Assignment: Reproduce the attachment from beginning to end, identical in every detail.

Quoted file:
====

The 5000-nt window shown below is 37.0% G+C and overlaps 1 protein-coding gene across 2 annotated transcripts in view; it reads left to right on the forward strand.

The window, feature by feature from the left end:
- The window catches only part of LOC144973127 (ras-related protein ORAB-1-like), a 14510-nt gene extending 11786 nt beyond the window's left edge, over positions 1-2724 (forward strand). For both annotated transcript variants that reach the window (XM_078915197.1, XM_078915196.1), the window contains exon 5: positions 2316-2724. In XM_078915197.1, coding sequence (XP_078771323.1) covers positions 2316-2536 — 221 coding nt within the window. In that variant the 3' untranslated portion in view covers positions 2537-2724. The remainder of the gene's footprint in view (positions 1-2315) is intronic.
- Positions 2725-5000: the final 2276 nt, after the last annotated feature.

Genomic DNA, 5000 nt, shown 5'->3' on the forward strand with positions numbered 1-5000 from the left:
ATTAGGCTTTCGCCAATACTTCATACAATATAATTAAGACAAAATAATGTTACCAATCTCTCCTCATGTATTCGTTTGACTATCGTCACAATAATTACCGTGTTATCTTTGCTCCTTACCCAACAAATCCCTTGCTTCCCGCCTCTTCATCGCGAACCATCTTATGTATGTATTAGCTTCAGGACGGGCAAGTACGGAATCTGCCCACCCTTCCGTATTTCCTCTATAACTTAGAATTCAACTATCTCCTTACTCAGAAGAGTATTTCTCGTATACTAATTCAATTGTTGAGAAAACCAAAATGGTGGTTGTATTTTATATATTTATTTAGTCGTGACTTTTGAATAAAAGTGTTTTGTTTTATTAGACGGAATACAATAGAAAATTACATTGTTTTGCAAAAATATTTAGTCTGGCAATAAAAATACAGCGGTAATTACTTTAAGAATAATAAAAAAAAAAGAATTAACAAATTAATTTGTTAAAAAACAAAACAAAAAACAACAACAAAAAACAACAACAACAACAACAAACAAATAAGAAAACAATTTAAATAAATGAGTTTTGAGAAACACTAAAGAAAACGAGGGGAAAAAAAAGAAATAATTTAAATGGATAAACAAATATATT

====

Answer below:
The 5000-nt window shown below is 37.0% G+C and overlaps 1 protein-coding gene across 2 annotated transcripts in view; it reads left to right on the forward strand.

The window, feature by feature from the left end:
- The window catches only part of LOC144973127 (ras-related protein ORAB-1-like), a 14510-nt gene extending 11786 nt beyond the window's left edge, over positions 1-2724 (forward strand). For both annotated transcript variants that reach the window (XM_078915197.1, XM_078915196.1), the window contains exon 5: positions 2316-2724. In XM_078915197.1, coding sequence (XP_078771323.1) covers positions 2316-2536 — 221 coding nt within the window. In that variant the 3' untranslated portion in view covers positions 2537-2724. The remainder of the gene's footprint in view (positions 1-2315) is intronic.
- Positions 2725-5000: the final 2276 nt, after the last annotated feature.

Genomic DNA, 5000 nt, shown 5'->3' on the forward strand with positions numbered 1-5000 from the left:
ATTAGGCTTTCGCCAATACTTCATACAATATAATTAAGACAAAATAATGTTACCAATCTCTCCTCATGTATTCGTTTGACTATCGTCACAATAATTACCGTGTTATCTTTGCTCCTTACCCAACAAATCCCTTGCTTCCCGCCTCTTCATCGCGAACCATCTTATGTATGTATTAGCTTCAGGACGGGCAAGTACGGAATCTGCCCACCCTTCCGTATTTCCTCTATAACTTAGAATTCAACTATCTCCTTACTCAGAAGAGTATTTCTCGTATACTAATTCAATTGTTGAGAAAACCAAAATGGTGGTTGTATTTTATATATTTATTTAGTCGTGACTTTTGAATAAAAGTGTTTTGTTTTATTAGACGGAATACAATAGAAAATTACATTGTTTTGCAAAAATATTTAGTCTGGCAATAAAAATACAGCGGTAATTACTTTAAGAATAATAAAAAAAAAAGAATTAACAAATTAATTTGTTAAAAAACAAAACAAAAAACAACAACAAAAAACAACAACAACAACAACAAACAAATAAGAAAACAATTTAAATAAATGAGTTTTGAGAAACACTAAAGAAAACGAGGGGAAAAAAAAGAAATAATTTAAATGGATAAACAAATATATT